13 Userland C and exception handling C doesn’t support exception handling It supports supports other functionality Assert Goto Signals Return/reason codes

14 System Call/Library Errors When system call or library errors occur, the errno variable gets set Take a look at errno.h (“man errno”) for a list of possible numbers: EPERM Operation not permitted (POSIX.1) EIO Input/output error (POSIX.1) …

15 Perror() Prints a message of describing last error that occurred Translates errors into human readable format

16 Example #define SIZE 10 int main() { char buf[SIZE]; int ret, fd; ret = read(fd,buf, SIZE); if (ret != SIZE) { perror("Read Error"); exit(1); } return 0; } bisson root # gcc this.c && a.out Read Error: Bad file descriptor Why does the program fail? Read(2) sets errno value to EBADF Perror(3) describes EBADF

17 Signal Handling The OS delivers an exception in the form of a software interrupt to an executing process process must handle event immediately Signals are defined by a number Processes may define signal handlers for a particular signals Function called when process receives that signal Asynchronous execution

18 What good are signals for Report errors - invalid memory address reference Report asynchronous events Ctrl-c, ctrl-z, fg Alternative is event polling

19 Example - srtgen A synthetic soft real-time application generator Use SIGINT (ctrl-c) to process current frame, dump stats, then exit atexit(3) - register a function to be called at normal process termination Int bool = 0; void sig_int (int s) { fprintf(stderr, “CTRL-C detected, aborting after this frame\n”); quit = 1; } void dumpstats() { /*prints application statistics*/ …. } int main (int argc, char **argv) { signal (SIGINT, sig_int); atexit(dumpstats); do { … }while(++numsamples < NUMSAMPLES && !quit); }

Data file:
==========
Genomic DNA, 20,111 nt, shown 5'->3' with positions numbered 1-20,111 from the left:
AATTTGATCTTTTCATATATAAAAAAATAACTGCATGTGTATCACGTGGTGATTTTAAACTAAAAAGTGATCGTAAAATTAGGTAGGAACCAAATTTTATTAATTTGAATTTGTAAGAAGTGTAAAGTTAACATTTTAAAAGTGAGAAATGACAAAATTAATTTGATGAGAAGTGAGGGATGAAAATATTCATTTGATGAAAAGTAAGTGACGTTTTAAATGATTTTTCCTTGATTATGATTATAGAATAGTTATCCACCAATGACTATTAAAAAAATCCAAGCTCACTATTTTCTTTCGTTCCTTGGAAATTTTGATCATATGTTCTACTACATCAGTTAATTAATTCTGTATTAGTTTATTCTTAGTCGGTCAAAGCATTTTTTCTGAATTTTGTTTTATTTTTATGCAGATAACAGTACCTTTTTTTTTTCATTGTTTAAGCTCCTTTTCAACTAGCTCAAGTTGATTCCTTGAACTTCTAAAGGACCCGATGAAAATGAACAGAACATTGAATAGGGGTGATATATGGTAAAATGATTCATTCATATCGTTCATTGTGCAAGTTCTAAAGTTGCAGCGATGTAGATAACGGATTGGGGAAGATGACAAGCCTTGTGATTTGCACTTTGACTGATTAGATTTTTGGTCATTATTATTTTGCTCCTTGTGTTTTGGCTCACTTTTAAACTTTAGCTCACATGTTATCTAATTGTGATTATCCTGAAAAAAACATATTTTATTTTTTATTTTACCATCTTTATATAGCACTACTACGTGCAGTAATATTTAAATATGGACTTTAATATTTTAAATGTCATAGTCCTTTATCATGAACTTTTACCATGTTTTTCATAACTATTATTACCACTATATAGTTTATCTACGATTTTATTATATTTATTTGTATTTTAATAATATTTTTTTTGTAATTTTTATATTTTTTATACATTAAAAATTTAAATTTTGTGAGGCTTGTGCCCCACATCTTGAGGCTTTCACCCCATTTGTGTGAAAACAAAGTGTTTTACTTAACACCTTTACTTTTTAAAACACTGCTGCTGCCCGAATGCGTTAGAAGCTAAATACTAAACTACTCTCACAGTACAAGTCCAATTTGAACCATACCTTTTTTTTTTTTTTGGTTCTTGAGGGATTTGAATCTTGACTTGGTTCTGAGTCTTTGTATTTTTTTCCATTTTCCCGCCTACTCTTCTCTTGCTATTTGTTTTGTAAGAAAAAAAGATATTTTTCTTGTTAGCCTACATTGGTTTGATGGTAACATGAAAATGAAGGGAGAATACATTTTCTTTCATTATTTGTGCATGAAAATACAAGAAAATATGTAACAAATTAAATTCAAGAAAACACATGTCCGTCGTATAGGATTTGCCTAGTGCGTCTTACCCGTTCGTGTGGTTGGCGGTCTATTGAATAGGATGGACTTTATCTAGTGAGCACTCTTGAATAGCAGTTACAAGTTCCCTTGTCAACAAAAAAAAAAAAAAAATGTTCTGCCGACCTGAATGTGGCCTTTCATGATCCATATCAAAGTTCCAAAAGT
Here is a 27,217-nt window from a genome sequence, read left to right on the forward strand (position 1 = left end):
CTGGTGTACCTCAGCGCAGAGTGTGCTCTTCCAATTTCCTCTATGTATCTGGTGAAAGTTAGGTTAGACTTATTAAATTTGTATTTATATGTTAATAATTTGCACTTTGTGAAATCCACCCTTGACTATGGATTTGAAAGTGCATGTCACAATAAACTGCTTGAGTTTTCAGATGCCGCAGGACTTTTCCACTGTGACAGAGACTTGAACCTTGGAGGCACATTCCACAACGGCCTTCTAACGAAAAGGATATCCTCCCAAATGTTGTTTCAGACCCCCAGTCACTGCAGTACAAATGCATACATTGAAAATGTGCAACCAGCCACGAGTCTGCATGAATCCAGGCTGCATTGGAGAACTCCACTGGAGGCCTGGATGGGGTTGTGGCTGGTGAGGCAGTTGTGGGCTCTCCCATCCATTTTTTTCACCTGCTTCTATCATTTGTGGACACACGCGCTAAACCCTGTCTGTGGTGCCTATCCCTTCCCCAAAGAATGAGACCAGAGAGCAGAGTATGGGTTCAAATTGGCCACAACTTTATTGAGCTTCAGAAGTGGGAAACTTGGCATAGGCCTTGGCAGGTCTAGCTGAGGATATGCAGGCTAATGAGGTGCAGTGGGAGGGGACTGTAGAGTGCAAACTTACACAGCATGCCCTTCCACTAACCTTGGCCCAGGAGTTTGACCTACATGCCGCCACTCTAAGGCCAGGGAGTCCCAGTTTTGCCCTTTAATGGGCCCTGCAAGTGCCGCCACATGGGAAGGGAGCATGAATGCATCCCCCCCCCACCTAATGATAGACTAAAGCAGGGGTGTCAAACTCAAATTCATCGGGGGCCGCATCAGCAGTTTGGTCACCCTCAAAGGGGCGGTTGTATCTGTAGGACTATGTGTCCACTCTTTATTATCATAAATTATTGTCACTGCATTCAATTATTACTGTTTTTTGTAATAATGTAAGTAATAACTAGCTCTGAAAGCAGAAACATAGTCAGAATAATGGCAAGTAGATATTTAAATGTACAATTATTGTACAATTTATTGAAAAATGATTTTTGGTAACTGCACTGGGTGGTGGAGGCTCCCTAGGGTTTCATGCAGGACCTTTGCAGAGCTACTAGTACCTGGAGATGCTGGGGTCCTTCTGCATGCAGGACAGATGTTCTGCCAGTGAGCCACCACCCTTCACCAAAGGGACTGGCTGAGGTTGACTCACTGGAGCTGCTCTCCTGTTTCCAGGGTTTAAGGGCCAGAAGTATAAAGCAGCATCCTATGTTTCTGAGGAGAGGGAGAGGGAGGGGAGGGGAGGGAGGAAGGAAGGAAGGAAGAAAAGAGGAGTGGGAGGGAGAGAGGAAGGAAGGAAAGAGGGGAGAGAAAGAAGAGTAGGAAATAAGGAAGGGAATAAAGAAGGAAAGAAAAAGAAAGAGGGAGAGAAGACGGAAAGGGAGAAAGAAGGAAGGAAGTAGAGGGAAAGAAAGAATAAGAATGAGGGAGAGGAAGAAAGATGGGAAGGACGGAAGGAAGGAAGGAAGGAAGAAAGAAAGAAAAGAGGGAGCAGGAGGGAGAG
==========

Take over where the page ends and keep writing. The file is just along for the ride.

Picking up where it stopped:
20 C++ and Exception Handling Try-Catch-Throw model Deals with synchronous and asynchronous errors Synchronous error example - divide by zero Put code that may generate an exception in a try block try { //code that might throw an exception }

21 Throwing an Exception Indicates an exception occurred Specify one operand Exception object, if operand thrown is an object Exception caught by closest handler from try block in which exception thrown Control transferred to handler if (denominator == 0) throw DivideByZeroException(); Exception handler need not terminate program, but block where exception occurred is terminated

22 Catching an Exception Exception handlers are the catch block Caught if argument type matches throw type If not, terminate (abort) called catch (DivideByZeroException ex) { cout << “Exception occurred: “ << ex.what() << endl; } Use catch(…) to catch all exceptions

23 Simple Example int main () { char myarray[10]; try { for (int n=0; n<=10; n++) { if (n>9) throw "Out of range"; myarray[n]='z'; } catch (char * str) { cout << "Exception: " << str << endl; } return 0; }

24 Re-throwing an Exception Exception handler can handle some of the exception, then throw it to the calling function Uses throw; void throwException() { try { // Throw an exception and immediately catch it. cout << "Function throwException\n"; throw exception(); } catch( exception e ) { cout << "Exception handled in function throwException\n"; throw; // re-throw exception for further processing } cout << “This should not be print\n”; //control never gets here } void main( ) { try { throwException(); cout << “This should not be print\n”; //exception will be thrown } catch ( exception e ) { cout << "Exception handled in main" << endl; } cout << "Program control continues after catch in main" << endl; } Output: Function throwException Exception handled in function throwException Exception handled in main Program control continues after catch in main


Download ppt "Errors and Exception Handling Tim Bisson. Outline for Today Kernel Development Debugging, error handling, and virtual machines Userspace C Exception handling?"

Similar presentations


Ads by Google